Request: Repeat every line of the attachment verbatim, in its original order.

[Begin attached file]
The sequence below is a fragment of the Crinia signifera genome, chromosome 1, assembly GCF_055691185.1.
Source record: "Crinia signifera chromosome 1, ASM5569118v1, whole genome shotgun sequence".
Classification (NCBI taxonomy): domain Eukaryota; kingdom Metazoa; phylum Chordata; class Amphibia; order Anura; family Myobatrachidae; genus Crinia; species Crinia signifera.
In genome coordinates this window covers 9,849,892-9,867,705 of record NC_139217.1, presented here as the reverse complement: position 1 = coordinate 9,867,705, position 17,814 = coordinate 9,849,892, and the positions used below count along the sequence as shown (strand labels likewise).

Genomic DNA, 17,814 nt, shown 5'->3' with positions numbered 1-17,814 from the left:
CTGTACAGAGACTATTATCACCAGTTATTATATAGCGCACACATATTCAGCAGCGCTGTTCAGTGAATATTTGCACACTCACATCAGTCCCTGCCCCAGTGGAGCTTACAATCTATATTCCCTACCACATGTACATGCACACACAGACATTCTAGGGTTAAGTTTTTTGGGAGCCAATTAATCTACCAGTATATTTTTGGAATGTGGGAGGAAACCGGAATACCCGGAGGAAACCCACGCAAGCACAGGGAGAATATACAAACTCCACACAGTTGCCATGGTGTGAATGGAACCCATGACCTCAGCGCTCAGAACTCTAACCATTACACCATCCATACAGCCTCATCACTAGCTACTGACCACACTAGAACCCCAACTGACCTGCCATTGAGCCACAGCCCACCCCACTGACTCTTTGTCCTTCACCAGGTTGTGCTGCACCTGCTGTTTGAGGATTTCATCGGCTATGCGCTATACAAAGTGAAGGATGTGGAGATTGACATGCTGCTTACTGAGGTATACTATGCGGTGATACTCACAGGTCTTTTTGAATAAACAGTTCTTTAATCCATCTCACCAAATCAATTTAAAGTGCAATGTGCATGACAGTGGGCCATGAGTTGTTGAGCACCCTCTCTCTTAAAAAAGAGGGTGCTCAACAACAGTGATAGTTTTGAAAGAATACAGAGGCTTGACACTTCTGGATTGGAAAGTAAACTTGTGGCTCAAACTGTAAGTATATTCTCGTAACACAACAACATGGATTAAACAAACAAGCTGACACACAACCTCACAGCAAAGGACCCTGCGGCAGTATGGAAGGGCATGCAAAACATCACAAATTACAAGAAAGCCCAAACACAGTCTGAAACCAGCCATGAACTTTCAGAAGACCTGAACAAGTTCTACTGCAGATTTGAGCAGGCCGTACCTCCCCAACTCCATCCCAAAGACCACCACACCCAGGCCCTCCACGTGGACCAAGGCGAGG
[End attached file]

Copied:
The sequence below is a fragment of the Crinia signifera genome, chromosome 1, assembly GCF_055691185.1.
Source record: "Crinia signifera chromosome 1, ASM5569118v1, whole genome shotgun sequence".
Classification (NCBI taxonomy): domain Eukaryota; kingdom Metazoa; phylum Chordata; class Amphibia; order Anura; family Myobatrachidae; genus Crinia; species Crinia signifera.
In genome coordinates this window covers 9,849,892-9,867,705 of record NC_139217.1, presented here as the reverse complement: position 1 = coordinate 9,867,705, position 17,814 = coordinate 9,849,892, and the positions used below count along the sequence as shown (strand labels likewise).

Genomic DNA, 17,814 nt, shown 5'->3' with positions numbered 1-17,814 from the left:
CTGTACAGAGACTATTATCACCAGTTATTATATAGCGCACACATATTCAGCAGCGCTGTTCAGTGAATATTTGCACACTCACATCAGTCCCTGCCCCAGTGGAGCTTACAATCTATATTCCCTACCACATGTACATGCACACACAGACATTCTAGGGTTAAGTTTTTTGGGAGCCAATTAATCTACCAGTATATTTTTGGAATGTGGGAGGAAACCGGAATACCCGGAGGAAACCCACGCAAGCACAGGGAGAATATACAAACTCCACACAGTTGCCATGGTGTGAATGGAACCCATGACCTCAGCGCTCAGAACTCTAACCATTACACCATCCATACAGCCTCATCACTAGCTACTGACCACACTAGAACCCCAACTGACCTGCCATTGAGCCACAGCCCACCCCACTGACTCTTTGTCCTTCACCAGGTTGTGCTGCACCTGCTGTTTGAGGATTTCATCGGCTATGCGCTATACAAAGTGAAGGATGTGGAGATTGACATGCTGCTTACTGAGGTATACTATGCGGTGATACTCACAGGTCTTTTTGAATAAACAGTTCTTTAATCCATCTCACCAAATCAATTTAAAGTGCAATGTGCATGACAGTGGGCCATGAGTTGTTGAGCACCCTCTCTCTTAAAAAAGAGGGTGCTCAACAACAGTGATAGTTTTGAAAGAATACAGAGGCTTGACACTTCTGGATTGGAAAGTAAACTTGTGGCTCAAACTGTAAGTATATTCTCGTAACACAACAACATGGATTAAACAAACAAGCTGACACACAACCTCACAGCAAAGGACCCTGCGGCAGTATGGAAGGGCATGCAAAACATCACAAATTACAAGAAAGCCCAAACACAGTCTGAAACCAGCCATGAACTTTCAGAAGACCTGAACAAGTTCTACTGCAGATTTGAGCAGGCCGTACCTCCCCAACTCCATCCCAAAGACCACCACACCCAGGCCCTCCACGTGGACCAAGGCGAGG